Let us explore the idea of a unified church. What might it look like? I see a church with only one name and no denominational status. Sounds good! I see a church where leaders seek the good of all, without pretense and deceptive control tactics. That’s important! I see a church where everyone’s calling and gifts are acknowledged while embracing an attitude of mutual respect for all believers. Truly, all things in common! Finally, I see a church where the Holy Spirit is affirmed as the only one who provides all things for the body of Christ in their quest to bring salvation to the world.
I could certainly add to this list, and so could you, but I’m sure you get the picture. When all is said and done, however, I fear that many see the above description as nothing more than ideal or a novel approach at best. Because we know, like it or not, that this simply is not the way things are done. Nevertheless, maybe we should leave things the way they currently exist. After all, it’s not a perfect world. Isn’t that just like God to come up with an ideal plan in an imperfect world? On the other hand, what other kind of world is there? If we can see that God had a good plan going, does it seem reasonable that he would give up on it? Is God so incompetent that he cannot create a fail-safe plan? Perhaps, instead, we should consider that it is not God’s plans that fail, but man who continually fails to carry out the plan of God. Would you agree?
I believe God had the right church plan to begin with and that our failure to carry it out doesn’t indicate incompetence on the part of God or annul his plan. Jesus warned us that disciples would fail. After prophesying the deaths of his apostles (Matthew 24:9ff), Jesus stated that in the aftermath many would turn from true faith unto false prophets, wickedness would increase, and the love of most would wax cold. He was describing a divided, secularized church; a church that looks little if anything like the unified church described at the beginning of this lesson. But because it is the church we have come to accept, we believe God accepts it as well.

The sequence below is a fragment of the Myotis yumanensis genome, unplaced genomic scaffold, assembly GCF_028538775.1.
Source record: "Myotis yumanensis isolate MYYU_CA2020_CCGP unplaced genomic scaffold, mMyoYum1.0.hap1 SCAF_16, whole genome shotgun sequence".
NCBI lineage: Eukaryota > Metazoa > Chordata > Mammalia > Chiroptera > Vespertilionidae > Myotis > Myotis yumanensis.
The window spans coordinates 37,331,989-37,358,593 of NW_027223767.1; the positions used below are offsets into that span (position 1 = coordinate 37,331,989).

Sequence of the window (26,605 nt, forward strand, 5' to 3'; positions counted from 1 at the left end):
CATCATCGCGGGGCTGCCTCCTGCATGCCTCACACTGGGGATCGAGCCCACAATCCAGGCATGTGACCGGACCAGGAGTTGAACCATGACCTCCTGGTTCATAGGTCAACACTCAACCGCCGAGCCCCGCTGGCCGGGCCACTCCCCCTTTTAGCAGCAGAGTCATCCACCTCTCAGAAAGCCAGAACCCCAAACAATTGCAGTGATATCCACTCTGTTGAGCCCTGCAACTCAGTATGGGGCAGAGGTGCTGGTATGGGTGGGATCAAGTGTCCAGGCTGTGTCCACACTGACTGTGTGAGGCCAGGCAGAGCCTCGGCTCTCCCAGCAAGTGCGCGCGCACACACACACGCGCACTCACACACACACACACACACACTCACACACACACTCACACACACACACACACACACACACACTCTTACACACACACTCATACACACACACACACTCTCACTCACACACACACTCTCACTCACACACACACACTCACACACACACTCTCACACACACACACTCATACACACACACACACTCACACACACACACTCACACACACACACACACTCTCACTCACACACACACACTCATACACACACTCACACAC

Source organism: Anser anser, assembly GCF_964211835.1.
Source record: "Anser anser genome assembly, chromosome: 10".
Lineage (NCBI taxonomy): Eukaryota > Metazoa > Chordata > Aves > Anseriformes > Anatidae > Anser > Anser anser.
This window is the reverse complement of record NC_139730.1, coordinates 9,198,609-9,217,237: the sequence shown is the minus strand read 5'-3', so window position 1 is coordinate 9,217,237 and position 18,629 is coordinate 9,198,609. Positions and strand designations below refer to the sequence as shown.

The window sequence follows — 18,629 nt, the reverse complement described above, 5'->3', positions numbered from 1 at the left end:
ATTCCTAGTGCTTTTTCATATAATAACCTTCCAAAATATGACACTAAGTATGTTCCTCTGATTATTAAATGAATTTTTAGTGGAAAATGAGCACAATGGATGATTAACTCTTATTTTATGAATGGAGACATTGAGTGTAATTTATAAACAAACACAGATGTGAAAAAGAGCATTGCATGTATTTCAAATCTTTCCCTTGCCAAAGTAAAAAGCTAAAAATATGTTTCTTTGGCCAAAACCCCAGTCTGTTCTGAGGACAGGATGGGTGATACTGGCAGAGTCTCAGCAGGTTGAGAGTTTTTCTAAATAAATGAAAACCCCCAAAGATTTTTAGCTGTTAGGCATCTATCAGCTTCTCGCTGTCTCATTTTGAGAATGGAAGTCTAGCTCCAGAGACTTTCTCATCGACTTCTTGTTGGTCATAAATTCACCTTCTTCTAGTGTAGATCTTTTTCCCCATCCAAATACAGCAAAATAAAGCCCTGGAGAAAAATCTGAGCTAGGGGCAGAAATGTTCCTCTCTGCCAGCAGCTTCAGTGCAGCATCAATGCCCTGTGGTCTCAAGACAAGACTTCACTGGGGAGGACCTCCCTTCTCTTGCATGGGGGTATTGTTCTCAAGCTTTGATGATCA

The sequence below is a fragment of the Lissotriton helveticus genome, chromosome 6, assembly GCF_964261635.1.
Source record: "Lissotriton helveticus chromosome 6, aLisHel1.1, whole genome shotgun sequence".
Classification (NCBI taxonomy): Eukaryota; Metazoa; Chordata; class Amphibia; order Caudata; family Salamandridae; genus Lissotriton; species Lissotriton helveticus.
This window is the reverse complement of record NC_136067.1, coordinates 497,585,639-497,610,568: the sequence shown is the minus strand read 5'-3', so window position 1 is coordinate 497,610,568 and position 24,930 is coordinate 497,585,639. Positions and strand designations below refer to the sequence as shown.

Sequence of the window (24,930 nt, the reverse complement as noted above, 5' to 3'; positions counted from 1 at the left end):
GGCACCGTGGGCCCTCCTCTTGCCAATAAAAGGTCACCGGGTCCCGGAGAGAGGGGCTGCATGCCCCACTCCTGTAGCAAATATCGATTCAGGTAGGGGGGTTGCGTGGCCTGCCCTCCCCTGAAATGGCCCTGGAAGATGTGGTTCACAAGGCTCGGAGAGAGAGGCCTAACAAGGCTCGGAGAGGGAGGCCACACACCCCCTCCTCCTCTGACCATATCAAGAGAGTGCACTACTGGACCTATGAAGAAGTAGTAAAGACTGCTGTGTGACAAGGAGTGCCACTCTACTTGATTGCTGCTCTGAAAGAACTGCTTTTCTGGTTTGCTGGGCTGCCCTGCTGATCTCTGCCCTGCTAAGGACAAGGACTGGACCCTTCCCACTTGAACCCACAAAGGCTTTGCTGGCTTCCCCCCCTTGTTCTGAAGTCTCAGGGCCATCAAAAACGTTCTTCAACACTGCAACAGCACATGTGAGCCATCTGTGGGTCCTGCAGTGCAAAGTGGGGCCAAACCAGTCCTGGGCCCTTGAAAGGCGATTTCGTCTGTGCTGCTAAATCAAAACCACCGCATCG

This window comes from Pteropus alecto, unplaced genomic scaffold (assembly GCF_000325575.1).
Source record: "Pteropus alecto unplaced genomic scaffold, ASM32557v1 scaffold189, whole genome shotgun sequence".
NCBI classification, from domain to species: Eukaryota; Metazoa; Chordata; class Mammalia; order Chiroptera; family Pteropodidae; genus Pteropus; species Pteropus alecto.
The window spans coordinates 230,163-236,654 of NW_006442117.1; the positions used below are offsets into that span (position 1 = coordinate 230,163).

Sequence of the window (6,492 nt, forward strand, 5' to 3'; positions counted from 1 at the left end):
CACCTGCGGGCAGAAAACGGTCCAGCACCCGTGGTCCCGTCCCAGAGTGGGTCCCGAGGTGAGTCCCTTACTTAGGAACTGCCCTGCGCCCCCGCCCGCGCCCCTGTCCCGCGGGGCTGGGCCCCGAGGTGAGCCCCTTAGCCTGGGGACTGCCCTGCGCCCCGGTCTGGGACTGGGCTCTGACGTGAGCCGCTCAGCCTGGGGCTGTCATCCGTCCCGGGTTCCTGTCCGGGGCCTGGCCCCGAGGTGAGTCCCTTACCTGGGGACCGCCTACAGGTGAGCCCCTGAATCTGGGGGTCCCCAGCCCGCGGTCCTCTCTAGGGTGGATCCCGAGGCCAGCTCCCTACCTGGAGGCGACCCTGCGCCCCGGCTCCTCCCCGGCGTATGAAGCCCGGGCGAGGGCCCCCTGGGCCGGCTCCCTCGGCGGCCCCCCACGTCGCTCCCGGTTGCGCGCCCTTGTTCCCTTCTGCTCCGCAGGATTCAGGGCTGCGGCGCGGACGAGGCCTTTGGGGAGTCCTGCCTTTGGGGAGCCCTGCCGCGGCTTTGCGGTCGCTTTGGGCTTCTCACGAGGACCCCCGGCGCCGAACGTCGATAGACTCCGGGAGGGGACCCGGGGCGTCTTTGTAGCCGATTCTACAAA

God’s plan is a united, citywide church. In reading the letters of Paul and Acts, one would find it hard to argue that the apostle was not writing to a citywide church. While it is true that the church existed as individual households (Romans 16:5; 1 Corinthians 16:19), they were inclusive, not exclusive entities of the larger, collective body. When the church attempted to separate according to their respective teachers, Paul denounced the move as divisive and worldly (1 Corinthians 1:10-11; 3:3-4), deeming such actions as evil and instrumental in instigating quarrels among the brethren.
Division is not a pretty sight. Sadly, history’s record book is replete with uncontestable evidence as to the combative disposition of the church, or I should say, Christian organized religion. This being the case, how can we call the present-day church the unified body of Christ? In what way is God glorified, each denomination going its own way? Some have even come to believe that ecumenism will save the day. But it won’t. Ecumenism, simply defined, is unity with a view to preserve division – the right of independent thought and doctrine. After all, it’s the democratic way!
God had in mind a church that would convert the world, one city at a time. His strategy is easy to follow especially if viewed from a military perspective. The city represents the single largest, independent, self-sustaining entity of a country or state, as the case may be. From a military perspective, major cities are the primary target in quest of the overall objective, the nation. Capture the nation’s cities and you have captured the nation, capture the nations and you capture the continent. Strategic, but simple. For the church to have success in this endeavor, however, it must have the cooperation of each “unified” city.
God used apostles (Greek – apostello, “sent ones”; Latin missio – “missionary”, “to send”) to initiate his work. These kingdom emissaries went from city to city. They laid the foundation for understanding Christ and his unified body, leaving behind gifted believers to carry on the work. Apostles were financially supported in their work by the city-church that sent them, as directed by the Holy Spirit (Acts 13:2; 16:6-10). The apostle(s) stayed until the job was done, in response to the specific work the Holy Spirit had given them to do.
And what a work it was! Imagine one never having to come up with a plan to do mission work but, instead, waits for the Lord to tell you where the people are that are ready to listen (Acts 16:6-10). No wonder Paul had problems being anxious (Philippians 2:28), seeing all of the wonderment of salvation through the eyes of the Holy Spirit and always wanting to make sure that things were going well for the church.
This brief explanation illustrates that unity has its form and function. It’s not just a “good idea”. Just in case you think that the unity ideas proposed at the opening of this lesson are mine, they’re not. They belong to the apostle Paul. “If you have any encouragement from being united with Christ, if any comfort from his love, if any fellowship with the Spirit, if any tenderness and compassion, then make my joy complete by being like-minded, having the same love, being one in spirit and purpose. Do nothing out of selfish ambition or vain conceit, but in humility consider others better than yourselves. Each of you should look not only to your own interests, but also to the interests of others” (Philippians 2:1-4, NIV).